Products from Amazon.com
Price: Out of stock
Price: Check on Amazon
Price: Out of stock
Products from Amazon.com‹ ›
Synonyms: Balsamodendron Myrrha. Commiphora Myrrha, var. Molmol. Mirra. Morr. Didin. Didthin. Bowl.
Part Used ; The oleo-gum-resin from the stem.
Common Name :Myrrh (which is actually the aromatic resin of a number of small, thorny tree species of the genus Commiphora, which is an essential oil termed an oleoresin. Myrrh resin is a natural gum. It can also be ingested by mixing it with wine.)
Habitat : Myrrh grows as a shrub in desert regions, particularly in northeastern Africa and the Middle East. The resin obtained from the stems is used in medicinal preparations.
The bushes yielding the resin do not grow more than 9 feet in height, but they are of sturdy build, with knotted branches, and branchlets that stand out at right-angles, ending in a sharp spine. The trifoliate leaves are scanty, small and very unequal, oval and entire. It was first recognized about 1822 at Ghizan on the Red Sea coast, a district so bare and dry that it is called ‘Tehama,’ meaning ‘hell.’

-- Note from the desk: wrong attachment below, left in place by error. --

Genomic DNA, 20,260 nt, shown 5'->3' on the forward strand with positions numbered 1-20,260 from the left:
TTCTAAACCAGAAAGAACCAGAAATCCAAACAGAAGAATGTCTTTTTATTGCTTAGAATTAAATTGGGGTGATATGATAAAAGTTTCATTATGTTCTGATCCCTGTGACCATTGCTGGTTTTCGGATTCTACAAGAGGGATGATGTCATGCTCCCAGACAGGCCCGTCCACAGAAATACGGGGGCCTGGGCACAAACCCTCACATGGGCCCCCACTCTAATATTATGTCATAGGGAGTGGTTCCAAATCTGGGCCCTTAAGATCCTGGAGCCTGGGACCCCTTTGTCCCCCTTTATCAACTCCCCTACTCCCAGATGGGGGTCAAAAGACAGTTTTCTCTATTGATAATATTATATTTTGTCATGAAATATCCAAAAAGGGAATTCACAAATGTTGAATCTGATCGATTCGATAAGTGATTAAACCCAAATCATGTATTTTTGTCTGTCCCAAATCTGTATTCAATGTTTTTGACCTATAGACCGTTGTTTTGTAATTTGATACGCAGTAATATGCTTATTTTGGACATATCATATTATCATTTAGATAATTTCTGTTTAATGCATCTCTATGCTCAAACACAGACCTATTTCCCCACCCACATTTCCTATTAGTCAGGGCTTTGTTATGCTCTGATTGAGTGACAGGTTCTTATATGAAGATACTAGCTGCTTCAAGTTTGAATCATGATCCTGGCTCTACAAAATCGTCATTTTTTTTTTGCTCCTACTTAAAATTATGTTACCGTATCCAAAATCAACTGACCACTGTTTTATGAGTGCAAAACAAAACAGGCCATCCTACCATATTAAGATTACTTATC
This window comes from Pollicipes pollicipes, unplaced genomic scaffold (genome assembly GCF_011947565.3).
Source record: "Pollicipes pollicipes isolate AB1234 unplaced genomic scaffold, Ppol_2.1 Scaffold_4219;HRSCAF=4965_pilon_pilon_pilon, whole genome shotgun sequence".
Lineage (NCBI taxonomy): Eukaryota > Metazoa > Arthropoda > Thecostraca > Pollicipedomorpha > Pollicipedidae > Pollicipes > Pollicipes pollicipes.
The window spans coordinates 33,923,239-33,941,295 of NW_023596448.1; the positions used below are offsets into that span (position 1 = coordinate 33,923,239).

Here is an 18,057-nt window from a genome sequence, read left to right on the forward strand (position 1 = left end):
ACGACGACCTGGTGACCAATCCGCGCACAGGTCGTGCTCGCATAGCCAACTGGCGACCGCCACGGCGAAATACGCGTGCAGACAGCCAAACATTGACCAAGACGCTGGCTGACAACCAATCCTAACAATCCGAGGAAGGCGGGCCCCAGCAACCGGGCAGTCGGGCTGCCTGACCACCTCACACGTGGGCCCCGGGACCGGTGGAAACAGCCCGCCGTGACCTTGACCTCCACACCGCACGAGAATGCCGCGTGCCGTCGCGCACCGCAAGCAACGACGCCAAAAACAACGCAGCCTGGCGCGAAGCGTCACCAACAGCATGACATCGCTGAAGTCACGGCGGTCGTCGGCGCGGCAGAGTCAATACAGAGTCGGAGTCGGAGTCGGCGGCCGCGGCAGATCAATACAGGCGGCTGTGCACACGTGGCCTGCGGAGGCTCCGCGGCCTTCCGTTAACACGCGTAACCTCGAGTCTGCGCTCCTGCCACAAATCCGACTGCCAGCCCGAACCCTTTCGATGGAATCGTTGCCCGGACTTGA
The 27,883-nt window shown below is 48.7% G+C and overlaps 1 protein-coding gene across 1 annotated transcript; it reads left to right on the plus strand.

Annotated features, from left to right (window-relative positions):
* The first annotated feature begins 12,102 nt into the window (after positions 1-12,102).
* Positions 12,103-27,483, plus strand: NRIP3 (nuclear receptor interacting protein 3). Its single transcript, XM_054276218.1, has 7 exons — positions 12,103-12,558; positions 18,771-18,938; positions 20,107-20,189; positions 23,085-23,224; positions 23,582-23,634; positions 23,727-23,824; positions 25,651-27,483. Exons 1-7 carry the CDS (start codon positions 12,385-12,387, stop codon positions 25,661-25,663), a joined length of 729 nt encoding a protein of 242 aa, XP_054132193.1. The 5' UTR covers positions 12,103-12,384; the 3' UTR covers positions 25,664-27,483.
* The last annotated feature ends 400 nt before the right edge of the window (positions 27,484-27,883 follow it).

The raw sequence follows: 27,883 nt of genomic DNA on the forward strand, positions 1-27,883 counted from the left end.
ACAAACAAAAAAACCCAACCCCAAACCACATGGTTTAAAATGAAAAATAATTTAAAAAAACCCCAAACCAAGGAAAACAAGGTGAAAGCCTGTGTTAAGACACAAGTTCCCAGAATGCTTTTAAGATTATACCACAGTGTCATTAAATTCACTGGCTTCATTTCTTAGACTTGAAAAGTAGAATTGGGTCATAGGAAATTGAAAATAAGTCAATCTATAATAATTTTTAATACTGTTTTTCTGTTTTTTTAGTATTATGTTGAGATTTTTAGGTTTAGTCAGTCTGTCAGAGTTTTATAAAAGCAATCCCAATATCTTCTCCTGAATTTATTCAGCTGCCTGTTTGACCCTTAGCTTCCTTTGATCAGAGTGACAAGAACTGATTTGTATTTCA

Botanically, there is still uncertainty about the origin and identity of the various species.
There are ducts in the bark, and the tissue between them breaks down, forming large cavities, which, with the remaining ducts, becomes filled with a granular secretion which is freely discharged when the bark is wounded, or from natural fissures. It flows as a pale yellow liquid, but hardens to a reddish-brown mass, being found in commerce in tears of many sizes, the average being that of a walnut. The surface is rough and powdered, and the pieces are brittle, with a granular fracture, semi-transparent, oily, and often show whitish marks. The odour and taste are aromatic, the latter also acrid and bitter. It is inflammable, but burns feebly.